Friday, November 9, 2018

Salish Sea: The Wonders of the Past

The Salish Sea has one of the most diverse marine ecosystem and rich cultural history. Named after the first people who inhabited the area called the Coast Salish; the Salish Sea has one of the largest inland seas. Measuring about 7,470 km with 419 islands, the total sea surface has outstanding 16,925 square kilometers. At its deepest, Salish Sea can go as far as 650 meters and that has a biodiversity of 253 species of fish, 172 species of birds, and 37 species of mammals. 

Its territory stretches along the coastlines of Puget Sound, Strait of Juan de Fuca in Washington, Seattle, Strait of Georgia in British Columbia, and Vancouver. Because the Salish Sea borders the US and Canada, it has a spectacular beauty to boasts while providing economic growth for the two countries. Its waterways provide a convenient way to connect communities, century-old trades resulted in the very urbanized communities along the Salish Sea. 

Early Settlers of Salish Sea 

More than two hundred thousand Native people inhabited the banks of the Salish Sea even before the Americans and Canadians came. They had created a very intricate and close-knit relationship of other tribes that spanned in its waterways. Because of its geographical location, salmon and other animals became their main source of food as well as the different variety of plants that are endemic in the region. 

As the fur traders began coming in from other parts of the country, the communities surrounding the Salish Sea started to change. Its people suffered great loss because some kind of epidemic plagued the area. In the journal of the British mariner George Vancouver, he described his expedition during his 1792 voyage as haunting. He and his men found several abandoned tribes covered with what clearly looked like human skeletal remains. Thousands of Native people died from the disease but there are several hundred more that survived and thrived in its waterways. 

More and more people began arriving along the waterways of the Salish Sea as it promised opportunities for everyone. As the sea yields an abundant harvest of fish, its lands are great for cultivating. Not long after, thousands of fur traders settled in the area around the early 1800s, the Natives experience limited access to their fishing spots. It was then followed by commercial salmon fishing during the late 1890s. Large-scale companies began mass-producing salmon in cans which are both impressive for the economy and destructive for the environment.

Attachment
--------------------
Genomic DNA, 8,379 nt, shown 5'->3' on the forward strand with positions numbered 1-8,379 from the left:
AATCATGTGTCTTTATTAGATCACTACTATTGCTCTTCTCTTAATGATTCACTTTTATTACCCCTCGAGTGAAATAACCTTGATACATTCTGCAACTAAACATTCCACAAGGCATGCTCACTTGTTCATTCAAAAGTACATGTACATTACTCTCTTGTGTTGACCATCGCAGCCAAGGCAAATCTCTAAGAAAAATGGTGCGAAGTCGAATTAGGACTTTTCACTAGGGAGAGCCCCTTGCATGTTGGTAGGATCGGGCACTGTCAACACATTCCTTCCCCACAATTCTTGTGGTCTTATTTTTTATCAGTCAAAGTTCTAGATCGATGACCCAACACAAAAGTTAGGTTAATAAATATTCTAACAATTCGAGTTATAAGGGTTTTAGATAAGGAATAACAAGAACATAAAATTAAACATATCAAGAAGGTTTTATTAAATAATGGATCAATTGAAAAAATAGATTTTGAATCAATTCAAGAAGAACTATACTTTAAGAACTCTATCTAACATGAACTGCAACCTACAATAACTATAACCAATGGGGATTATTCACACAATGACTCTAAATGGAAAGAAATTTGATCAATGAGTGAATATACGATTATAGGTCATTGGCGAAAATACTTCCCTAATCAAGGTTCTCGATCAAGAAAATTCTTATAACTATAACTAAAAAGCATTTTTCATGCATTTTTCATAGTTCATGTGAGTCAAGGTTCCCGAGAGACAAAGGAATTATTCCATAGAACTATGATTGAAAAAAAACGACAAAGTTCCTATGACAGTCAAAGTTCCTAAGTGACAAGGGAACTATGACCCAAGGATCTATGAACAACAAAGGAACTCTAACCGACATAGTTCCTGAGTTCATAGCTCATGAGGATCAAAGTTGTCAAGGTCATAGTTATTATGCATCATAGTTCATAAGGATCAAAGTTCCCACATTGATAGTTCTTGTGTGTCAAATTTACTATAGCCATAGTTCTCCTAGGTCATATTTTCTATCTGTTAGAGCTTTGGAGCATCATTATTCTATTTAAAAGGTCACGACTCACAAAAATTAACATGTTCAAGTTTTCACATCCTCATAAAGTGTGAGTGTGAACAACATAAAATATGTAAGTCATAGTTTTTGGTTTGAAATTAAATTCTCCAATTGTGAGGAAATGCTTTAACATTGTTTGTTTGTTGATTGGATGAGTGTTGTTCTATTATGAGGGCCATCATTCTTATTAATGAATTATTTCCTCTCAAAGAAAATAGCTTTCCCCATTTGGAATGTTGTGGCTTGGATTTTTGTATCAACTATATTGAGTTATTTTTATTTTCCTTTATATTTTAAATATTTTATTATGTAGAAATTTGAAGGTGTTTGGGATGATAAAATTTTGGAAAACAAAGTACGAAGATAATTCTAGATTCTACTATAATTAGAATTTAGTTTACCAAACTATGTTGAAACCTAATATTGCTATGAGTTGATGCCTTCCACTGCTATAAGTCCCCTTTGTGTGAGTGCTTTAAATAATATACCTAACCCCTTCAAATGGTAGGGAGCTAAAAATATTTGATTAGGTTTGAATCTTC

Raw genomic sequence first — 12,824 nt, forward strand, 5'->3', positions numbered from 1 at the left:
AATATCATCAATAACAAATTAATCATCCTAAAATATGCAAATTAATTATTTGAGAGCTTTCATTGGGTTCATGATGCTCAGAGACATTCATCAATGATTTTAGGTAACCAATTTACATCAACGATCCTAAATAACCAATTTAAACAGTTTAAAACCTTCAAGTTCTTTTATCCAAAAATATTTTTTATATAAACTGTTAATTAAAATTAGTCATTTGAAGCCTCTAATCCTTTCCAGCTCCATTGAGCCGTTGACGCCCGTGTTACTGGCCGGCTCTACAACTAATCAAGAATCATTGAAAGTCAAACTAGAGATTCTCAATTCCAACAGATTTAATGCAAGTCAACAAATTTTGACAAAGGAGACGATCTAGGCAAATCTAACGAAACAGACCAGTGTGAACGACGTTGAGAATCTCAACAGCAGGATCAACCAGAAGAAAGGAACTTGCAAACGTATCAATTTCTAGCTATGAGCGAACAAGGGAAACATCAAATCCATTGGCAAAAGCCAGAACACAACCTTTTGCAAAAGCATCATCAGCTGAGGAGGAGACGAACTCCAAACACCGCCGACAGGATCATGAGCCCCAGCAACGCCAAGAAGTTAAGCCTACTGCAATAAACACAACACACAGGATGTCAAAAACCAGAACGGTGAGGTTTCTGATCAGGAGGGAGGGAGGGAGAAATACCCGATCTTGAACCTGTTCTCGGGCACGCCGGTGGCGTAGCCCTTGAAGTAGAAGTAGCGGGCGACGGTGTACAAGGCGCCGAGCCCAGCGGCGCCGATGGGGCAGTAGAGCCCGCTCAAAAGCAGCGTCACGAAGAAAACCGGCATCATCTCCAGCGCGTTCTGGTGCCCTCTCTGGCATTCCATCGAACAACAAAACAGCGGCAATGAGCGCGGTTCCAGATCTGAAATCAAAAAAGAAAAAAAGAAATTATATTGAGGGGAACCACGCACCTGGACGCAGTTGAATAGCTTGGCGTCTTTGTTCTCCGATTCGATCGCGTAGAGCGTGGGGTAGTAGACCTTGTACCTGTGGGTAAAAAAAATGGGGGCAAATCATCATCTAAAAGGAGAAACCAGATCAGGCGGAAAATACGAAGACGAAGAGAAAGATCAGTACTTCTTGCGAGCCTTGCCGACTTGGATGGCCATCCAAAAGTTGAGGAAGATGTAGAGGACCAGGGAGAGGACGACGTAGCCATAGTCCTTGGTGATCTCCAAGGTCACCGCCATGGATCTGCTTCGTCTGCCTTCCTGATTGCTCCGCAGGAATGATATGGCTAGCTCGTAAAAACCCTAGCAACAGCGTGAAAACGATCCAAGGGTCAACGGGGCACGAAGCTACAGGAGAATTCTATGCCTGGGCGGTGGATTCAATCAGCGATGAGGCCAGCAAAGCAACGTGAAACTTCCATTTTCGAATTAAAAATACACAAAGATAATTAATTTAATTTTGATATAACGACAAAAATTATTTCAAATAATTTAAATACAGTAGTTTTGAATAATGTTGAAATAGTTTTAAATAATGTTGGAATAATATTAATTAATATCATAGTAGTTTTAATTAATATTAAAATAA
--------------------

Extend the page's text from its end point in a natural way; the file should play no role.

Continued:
Because of the severe damage and pollution in the Salish Sea, the US and Canada signed a salmon conservation treaty in 1930. Experts claimed that the destruction and overfishing were so severe that it resulted for the salmon to be listed under endangered species in the 20th century. 

Today, more than 7 million people live in the coastlines of the Salish Sea, enjoying the amazing view and spectacular natural resources of this body of water. It’s even home to some of the world’s most powerful business including Starbucks, Amazon, Microsoft, and Boeing. 

Friday, November 2, 2018

What You Need to Know about Puget Island

According to history, the British explorer, Lieutenant Broughton was the first ever white man to laid eyes on the Puget Island, after Lieutenant Peter Puget. More than a decade after the discovery, Lewis and Clark named it as Sturgeon Island and Sea Otter Island. But the first settlers on the island are the Norwegians Johanes and Frances Ostervold who came to Puget Island to farm and fish, which it was famous for being “Little Norway”. 

When the first road opened in 1925, it connected two important ports and ferries, Westport and Cathlamet. Measuring about 3 miles wide and 7 miles long, it houses about 800 residents as per 2000 US census report. The island is teeming with natural resources, with reserves, and great fishing spots. But there are more to it than that; here are some of the best places to visit in Puget Island. 

Wahkiakum County Ferry 

Your trip would not be completed until you set foot to its famous passenger ferry. Considered as the last operating toll passenger ferry on the Lower Columbia River, it has one of the most beautiful routes drive loop. Operating for every day of the week, it leaves Puget Island going to Westport and vice versa. As waters in the island are pretty much calm, your kids will surely love a change of scenery for a change. 

Jasper’s Store 

Established in 1919, Jasper’s Store is like an icon in Puget Island, it was built as an apartment in the back with a boarding house on its second floor. Many considered it as a heritage site, where you can still glimpse how the residents built their houses to accommodate their lifestyle back in the days. It’s a perfect place to stretch those legs after a quick trip with the ferry as its located next to the ferry landing. 

Sons of Norway Helgeland Lodge 

Located at 444 State Route 4, this lodge is another great place to visit in Puget Island. As Norwegians were the first settlers in the island, they built the place as their center to meet and mingle with each other, with a lot of throws with their cultural dance. When the early settlers finally had their own lives, they formed the Sons of Norway Helgeland Lodge where they built the Norse Hall in 1937. Up till now, they celebrate festivities here especially their Scandinavian events. The lodge also serves as a popular venue for weddings, reunions, and other family gatherings. 

Two Islands Farm Market 

But before leaving the island don’t forget to drop by at their Two Islands Farm Market. It’s a great way to know more about the locals and their produce. Founded in 2006, this farmer’s market provided locals a way to expand and cater their best local produce. Who knows you might find one of a kind souvenir back home.